However, we will try not to overuse any ad-hoc assumptions herein. The law of large numbers would be just enough to establish the temporal position of PIE. Here is what we can do. We can (1) calculate the mean average percentage for all of the Indo-Aryan languages, (2) recalibrate the rest of the list using the obtained lexicostatistical depth set to 1600 BC, the archaeologically attested date of the Indo-Aryan invasion into India (3) calculate the mean value for all of the Indo-European groups, (3) and finally convert that number into an approximate date in years using the aforementioned calibration date.

The mean percentage of separation among Nuristani-Dardic (excluding the unreasonably deviating Khowar), Sinhalese, and Hindi-Kashmiri seems to converge to an average depth of about 56% [(54 + 57 + 50 + 60 + 62 + 50 + 64 + 59 + 52) / 9 = 56], which should correspond to circa 1600 BC judging from the archaeological and historical record (also see The Map of Indo-European Migration).

Hence, from the logarithmic glottochronological formula, we have:
0.56 = x ^ 3.6
x = 0.56 ^ 0.28 = 0.85

After some calculations, that would produce the following calibrated glottochronological row:

2000 AD1000 AD01000 BC2000 BC3000 BC4000 BC5000 BC

This table functon seems to be more or less consistent with the following historically attested facts and plausible assumptions:

(1) (very approximately) with the attribution of Proto-Celtic (Irish/Welsh ~ 52% or 57%, as corrected for synonyms -- see above) to c. 1500 BC and the Early Bronze Urnfield culture (1300-750 BC);

(2) with the separation of Hellenic from Italic occurring before 1600-1900 BC when the Proto-Greek tribes must have entered Greece. Glottochronologically, the Attic Greek/Latin relatedness (69%) corresponds to about 2300 years before 200 BC (a mean value between the approximate dates of the Greek and Latin languages), thus yielding c. 2500 BC for the late Helleno-Italic proto-state.

(3) with the Baltic (~75%) expanding around 200 AD, just a little earlier than late Proto-Slavic (c. 450-500 AD), because the lexicostatistical distance between Lithuanian and Latvian in a more accurate lexicostatistical study by Mazhulis (1994) using Swadesh-200 is just slightly greater than among the Slavic languages to each other, whereas the period of Proto-Slavic split seems to be historically datable to 400-500 AD; therefore, 0-200 AD seems to be a plausible value for the separation date of Lithuanian and Latvian-Latgalian.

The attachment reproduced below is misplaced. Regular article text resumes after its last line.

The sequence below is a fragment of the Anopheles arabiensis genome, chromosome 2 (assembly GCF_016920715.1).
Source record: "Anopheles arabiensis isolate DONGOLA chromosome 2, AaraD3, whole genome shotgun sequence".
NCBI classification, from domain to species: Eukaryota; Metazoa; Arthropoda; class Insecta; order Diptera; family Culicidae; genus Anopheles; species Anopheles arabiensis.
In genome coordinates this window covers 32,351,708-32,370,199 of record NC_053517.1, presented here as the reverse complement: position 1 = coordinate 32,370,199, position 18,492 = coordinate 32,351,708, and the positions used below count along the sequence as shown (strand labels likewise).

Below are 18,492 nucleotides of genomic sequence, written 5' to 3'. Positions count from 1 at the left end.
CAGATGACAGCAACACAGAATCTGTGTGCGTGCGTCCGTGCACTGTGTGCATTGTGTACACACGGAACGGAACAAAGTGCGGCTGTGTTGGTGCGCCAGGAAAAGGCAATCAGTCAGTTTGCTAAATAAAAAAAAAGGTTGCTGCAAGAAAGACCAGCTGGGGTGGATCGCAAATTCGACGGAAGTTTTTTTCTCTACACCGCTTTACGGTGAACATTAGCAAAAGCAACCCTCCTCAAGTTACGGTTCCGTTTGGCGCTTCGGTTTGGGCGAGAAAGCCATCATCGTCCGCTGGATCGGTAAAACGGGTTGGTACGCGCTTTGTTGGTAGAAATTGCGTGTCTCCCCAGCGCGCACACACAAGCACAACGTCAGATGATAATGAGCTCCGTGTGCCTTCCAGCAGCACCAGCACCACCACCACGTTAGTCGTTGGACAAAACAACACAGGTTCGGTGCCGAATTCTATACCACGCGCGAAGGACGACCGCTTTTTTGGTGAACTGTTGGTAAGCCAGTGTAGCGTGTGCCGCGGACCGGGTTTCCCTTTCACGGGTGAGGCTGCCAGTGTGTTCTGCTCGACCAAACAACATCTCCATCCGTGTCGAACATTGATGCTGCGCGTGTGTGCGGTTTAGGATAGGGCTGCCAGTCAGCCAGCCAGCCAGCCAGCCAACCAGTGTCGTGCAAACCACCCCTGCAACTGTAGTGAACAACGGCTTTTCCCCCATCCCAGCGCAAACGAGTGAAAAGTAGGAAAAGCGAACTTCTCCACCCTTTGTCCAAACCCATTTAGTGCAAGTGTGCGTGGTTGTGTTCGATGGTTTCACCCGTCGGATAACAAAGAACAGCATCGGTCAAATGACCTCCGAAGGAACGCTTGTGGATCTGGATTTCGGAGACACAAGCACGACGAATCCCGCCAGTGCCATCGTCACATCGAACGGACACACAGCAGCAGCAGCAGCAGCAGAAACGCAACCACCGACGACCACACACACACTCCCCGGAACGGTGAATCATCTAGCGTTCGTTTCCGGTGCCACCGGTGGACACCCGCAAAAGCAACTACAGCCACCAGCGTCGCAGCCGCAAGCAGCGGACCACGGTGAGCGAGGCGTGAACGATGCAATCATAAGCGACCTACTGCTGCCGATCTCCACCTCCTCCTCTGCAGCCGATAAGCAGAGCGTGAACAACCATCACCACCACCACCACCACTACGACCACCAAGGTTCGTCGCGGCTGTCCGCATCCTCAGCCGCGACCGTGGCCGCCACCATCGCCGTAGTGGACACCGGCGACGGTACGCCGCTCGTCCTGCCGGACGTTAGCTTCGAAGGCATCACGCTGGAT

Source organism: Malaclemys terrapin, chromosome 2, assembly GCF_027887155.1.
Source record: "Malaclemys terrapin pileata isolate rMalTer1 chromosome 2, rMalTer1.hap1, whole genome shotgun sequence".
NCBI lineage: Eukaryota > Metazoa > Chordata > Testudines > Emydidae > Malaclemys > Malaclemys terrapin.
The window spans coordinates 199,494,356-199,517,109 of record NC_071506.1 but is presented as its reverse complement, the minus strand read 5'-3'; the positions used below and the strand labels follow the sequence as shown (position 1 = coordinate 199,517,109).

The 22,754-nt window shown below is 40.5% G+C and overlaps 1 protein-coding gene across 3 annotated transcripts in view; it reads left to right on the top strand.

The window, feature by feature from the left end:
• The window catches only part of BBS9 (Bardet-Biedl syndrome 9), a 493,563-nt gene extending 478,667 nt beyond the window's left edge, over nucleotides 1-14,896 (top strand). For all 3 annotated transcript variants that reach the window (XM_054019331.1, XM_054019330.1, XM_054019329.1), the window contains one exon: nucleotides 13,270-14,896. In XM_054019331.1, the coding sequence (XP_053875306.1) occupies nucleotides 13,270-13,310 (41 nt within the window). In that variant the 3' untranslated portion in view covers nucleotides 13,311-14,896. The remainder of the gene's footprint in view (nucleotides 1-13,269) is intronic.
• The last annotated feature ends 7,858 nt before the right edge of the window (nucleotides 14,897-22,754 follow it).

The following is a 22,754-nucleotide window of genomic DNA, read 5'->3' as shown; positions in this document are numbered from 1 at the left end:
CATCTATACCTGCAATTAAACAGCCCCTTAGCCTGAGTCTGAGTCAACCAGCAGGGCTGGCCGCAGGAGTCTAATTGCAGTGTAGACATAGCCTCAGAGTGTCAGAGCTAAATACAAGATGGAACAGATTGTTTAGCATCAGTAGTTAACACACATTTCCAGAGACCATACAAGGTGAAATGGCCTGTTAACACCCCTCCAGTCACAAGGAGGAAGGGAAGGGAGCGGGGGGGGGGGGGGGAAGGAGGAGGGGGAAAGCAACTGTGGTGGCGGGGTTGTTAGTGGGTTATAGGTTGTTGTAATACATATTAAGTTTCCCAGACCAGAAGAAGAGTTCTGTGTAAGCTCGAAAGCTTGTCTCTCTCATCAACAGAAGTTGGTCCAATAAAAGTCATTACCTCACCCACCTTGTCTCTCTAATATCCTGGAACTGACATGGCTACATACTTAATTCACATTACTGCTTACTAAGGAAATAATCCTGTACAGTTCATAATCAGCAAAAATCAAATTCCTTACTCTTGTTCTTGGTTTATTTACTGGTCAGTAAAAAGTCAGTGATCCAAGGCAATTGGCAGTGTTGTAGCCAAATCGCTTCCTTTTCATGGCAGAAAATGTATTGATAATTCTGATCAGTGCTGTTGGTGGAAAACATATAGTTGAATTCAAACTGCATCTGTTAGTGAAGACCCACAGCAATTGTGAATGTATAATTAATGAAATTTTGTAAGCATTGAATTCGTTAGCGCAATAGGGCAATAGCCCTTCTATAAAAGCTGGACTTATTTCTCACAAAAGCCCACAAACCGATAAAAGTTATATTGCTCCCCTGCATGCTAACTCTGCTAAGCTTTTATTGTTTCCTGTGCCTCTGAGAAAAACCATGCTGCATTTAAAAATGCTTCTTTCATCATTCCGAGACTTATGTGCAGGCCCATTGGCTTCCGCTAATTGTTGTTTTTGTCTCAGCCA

(4) with the likely separation of Proto-Zazaki from Persian (70-75%) soon after the end of the Old Persian period (300-500 BC);

(5) with Ossetic separating from other East Iranian at 60% (~1100 BC). This dating looks right, because the Scythian languages are attested in the Caucasus Mountains just circa 800 BC, and their migration from the Pamirs must have been relatively quick (because of the horse-drawn carts) and occurring at an early stage.

(6) with the existence of the BMAC civilization along the Oxus river during 1800-2300 BC, which should probably be attributed to the Proto-Iranian state, apparently located along the Oxus as well (see The map of Indo-Iranian Migration). According to the present calculations, the era of Proto-Iranian would roughly correspond to 60-40% thus embracing the period from 1100 to 3000 BC, which includes the period of the BMAC as a subset.

(7) with the diversification of West Iranian languages (70%, 200 BC) after the fall of the Persian Empire by 330 BC.

Calculating the approximate upper date for late PIE:

Now that we have obtained the glottochronological table function, we can use the figures for the Greek/Avestan (57%), and Latin/Sanskrit (~57%) relatedness to place the upper limit for Proto-Indo-European at the level of 3500 years before the average dating of Avestan (600 BC), Sanskrit (400 BC), Latin (100 BC), and Greek (400 BC), or circa 3900 BC.